Continuing through July 19, 2015
Interest in the Japanese post-war avant-garde movement known as Gutai has never been as intense given recent and current museum and gallery programming. Organized in conjunction with the Japan Foundation in Tokyo, "Between Action and the Unknown: The Art of Kazuo Shiraga and Sadamasa Motonaga" clarifies and illustrates the centrality of Gutai performative and experimental aesthetics as advanced by Jiro Yoshihara, the founder and ideologue of the movement.
Loosely translated as “embodiment,” Gutai emphasized an exploration of then radical approaches to art making. Ideas derived from Western modern art led artists in the group toward early experiments in what would later become known as Media and Performance art, Installation art, and Happenings. This show explores the careers of two artists over the course of several decades, mostly through their explosive and tactile paintings. The notion of “action” from the exhibition title is traced in the work of Shiraga (1924-2008); the notion of the “unknown” is connected to the work of Motonaga (1922-2011).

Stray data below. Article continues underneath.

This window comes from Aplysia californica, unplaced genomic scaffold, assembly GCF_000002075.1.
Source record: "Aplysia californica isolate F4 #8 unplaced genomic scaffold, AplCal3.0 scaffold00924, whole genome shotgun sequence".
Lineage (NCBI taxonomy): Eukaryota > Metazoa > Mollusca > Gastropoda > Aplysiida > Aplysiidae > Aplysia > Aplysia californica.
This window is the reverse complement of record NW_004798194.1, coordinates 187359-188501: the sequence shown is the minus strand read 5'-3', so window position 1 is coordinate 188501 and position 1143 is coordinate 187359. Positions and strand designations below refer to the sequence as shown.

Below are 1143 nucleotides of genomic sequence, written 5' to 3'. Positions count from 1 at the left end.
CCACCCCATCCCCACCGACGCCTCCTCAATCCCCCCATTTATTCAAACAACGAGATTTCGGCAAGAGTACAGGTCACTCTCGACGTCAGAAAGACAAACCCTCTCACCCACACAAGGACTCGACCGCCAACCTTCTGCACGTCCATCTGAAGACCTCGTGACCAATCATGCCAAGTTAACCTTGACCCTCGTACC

Shiraga’s mature pieces are usually executed with an emphasis on dark reds and blacks. He is famously known for discarding the brush in exchange for his feet as the implement to propel the paint. He does this while suspended above the surface in a type of endurance test between his resolve and the resistance of the material, an anticipation of Process art. Shiraga uses the physical act to delve into the primordial. Motonaga, on the other hand, uses brushes that carry paint, which drops onto the surface in order to engage in the element of chance. Here he hopes to find something as yet unseen.